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Smart Guy Buyer’s Guide to Home Entertainment

A home entertainment center may be the smart guy’s most valued possession in the apartment. It’s a dream come true to watch your favorite media in HD with 7.1 surround sound. In years past, the cost of the ultimate home A/V experience quickly added up to the tune of $5000 or more. But recently, decent home entertainment solutions can be purchased on a shoestring budget. SmartAsset has rounded up these tips so that you don’t need to compromise on quality fun and enjoyment in the comfort of your dwelling.

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We’ve broken down the entertainment center to three major components: sound, vision and content. For the smart guy on a budget, you can have the total package for under $1,000. We don’t suggest cutting any corners or trying to sell yourself short on these aspects, because it will detract from the experience.

Essential Gadget: The Sound Bar


From mid-priced to budget models, there are adequate sound systems that can deliver the sonic impact you’re looking for. To save more on speakers, a modest sound bar will do. On it, two speakers are affixed to a slim bar that supplies the mid- and high-range sounds; a corresponding subwoofer supplies the low end and bass frequencies. A modest sound bar costs a couple of hundred bucks, yet the stereo sound it delivers is a vast improvement over your TV’s built in speakers. For that price, the sound bar will include a wireless subwoofer. Similarly, for a couple of hundred bucks, you can purchase a fully integrated 5.1 sound system. This is known as a home theater in a box (HTIB) and comes with five speakers, a subwoofer and Blu-Ray player.

Essential Gadget: The HDTV


In 2013, LCD TVs are losing traction on the consumer goods market, as LED technology becomes the affordable, desirable option. For crisp, clear image resolution, go with the 1080p display format — your HD and Blu Ray content will look its best. A little known fact is that the refresh rate, measured in Hz, is only as good as the image source. TV shows and movies refresh at 60 Hz, so a 60Hz or 120Hz TV set will perfectly suffice.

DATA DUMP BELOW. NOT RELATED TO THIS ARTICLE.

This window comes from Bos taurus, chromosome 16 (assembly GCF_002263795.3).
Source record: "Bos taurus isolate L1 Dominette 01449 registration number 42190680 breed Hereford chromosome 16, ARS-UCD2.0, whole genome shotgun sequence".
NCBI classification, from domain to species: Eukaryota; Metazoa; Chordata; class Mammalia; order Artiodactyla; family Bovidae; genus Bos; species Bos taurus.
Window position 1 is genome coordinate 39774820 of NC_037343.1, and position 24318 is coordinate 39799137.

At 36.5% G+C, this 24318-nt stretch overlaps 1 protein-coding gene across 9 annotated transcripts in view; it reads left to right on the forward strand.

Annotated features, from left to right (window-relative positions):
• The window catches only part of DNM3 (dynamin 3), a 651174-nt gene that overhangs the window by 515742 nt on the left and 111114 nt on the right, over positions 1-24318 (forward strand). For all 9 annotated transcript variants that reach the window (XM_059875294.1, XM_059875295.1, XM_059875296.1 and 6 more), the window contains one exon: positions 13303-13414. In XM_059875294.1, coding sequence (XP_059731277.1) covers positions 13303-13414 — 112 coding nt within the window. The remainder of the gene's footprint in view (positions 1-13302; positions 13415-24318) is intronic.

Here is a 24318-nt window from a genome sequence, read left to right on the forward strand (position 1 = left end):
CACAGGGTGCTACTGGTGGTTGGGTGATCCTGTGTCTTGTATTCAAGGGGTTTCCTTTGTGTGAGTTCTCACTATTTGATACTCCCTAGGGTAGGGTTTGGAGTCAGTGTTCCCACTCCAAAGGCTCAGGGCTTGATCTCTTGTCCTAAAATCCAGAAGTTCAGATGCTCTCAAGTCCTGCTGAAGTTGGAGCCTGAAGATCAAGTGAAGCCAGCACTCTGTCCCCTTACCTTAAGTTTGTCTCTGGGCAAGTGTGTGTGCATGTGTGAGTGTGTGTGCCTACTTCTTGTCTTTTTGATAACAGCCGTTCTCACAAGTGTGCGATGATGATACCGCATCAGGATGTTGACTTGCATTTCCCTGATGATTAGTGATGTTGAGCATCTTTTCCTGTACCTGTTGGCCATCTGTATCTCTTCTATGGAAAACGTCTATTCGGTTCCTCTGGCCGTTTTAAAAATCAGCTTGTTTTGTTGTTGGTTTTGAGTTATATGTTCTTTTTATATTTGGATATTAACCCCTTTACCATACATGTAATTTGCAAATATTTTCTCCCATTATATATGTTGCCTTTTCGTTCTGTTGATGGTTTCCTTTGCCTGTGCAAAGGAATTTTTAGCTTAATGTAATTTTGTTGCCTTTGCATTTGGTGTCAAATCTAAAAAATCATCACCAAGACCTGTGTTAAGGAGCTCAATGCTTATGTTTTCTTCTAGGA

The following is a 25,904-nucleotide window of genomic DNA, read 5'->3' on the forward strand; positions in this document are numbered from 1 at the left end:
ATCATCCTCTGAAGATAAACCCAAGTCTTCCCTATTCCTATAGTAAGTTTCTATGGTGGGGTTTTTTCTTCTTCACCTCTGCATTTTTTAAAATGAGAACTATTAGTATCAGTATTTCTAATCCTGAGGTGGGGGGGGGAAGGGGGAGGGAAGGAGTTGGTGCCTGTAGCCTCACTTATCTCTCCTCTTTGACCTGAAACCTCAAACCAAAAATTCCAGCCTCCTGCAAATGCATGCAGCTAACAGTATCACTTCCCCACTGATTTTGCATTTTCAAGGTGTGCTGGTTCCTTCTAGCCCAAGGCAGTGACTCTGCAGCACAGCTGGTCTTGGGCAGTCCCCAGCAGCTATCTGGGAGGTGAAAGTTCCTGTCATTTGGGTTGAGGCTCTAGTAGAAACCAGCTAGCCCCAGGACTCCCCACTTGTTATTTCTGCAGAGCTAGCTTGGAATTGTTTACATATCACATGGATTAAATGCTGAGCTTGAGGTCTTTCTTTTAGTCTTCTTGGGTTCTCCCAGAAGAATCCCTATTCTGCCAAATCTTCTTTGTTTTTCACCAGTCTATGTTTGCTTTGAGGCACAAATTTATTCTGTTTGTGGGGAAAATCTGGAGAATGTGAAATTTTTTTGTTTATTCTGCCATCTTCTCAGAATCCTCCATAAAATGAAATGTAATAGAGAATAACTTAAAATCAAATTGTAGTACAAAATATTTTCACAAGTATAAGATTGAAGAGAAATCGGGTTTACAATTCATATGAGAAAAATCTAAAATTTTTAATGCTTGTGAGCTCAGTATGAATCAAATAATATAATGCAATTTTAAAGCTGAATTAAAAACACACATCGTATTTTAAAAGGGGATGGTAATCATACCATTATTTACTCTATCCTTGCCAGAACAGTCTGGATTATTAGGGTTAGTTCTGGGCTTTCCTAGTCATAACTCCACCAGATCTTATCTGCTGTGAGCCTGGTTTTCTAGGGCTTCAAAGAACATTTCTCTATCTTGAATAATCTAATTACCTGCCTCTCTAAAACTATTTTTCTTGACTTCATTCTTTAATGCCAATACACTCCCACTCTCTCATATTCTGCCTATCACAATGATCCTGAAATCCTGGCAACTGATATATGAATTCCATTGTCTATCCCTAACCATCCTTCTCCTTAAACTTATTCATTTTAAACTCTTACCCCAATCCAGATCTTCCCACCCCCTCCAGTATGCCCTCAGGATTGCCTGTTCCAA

3D televisions remain the most expensive expensive option. A lack of demand has rendered plasma TVs obsolete and companies are abandoning the technology to work with LED. If you decide to go with plasma, it is only available in larger sizes, so make sure your apartment is big enough to accomodate the viewing distance. For a screen that is 40-80 inches large, for example, optimal viewing will occur at a distance of 10 feet from the TV. Finally, decide whether or not it is in your best interest to have a Smart TV, which brings us to our last yet not least important essential feature.

The “X” Factor: Quality Content


You can have the most expensive A/V setup, but what good does it do without quality content? To start, you should have some kind of broadcast source, such as cable or satellite TV. Across the board, both formats are costly. For instance, the average subscriber will pay approximately $128 per month to cable companies for a combo package comprised of cable, phone and internet service. If you don’t need to have 100+ channels at your disposal, broadcast television may suffice, with the addition of media obtained through other sources.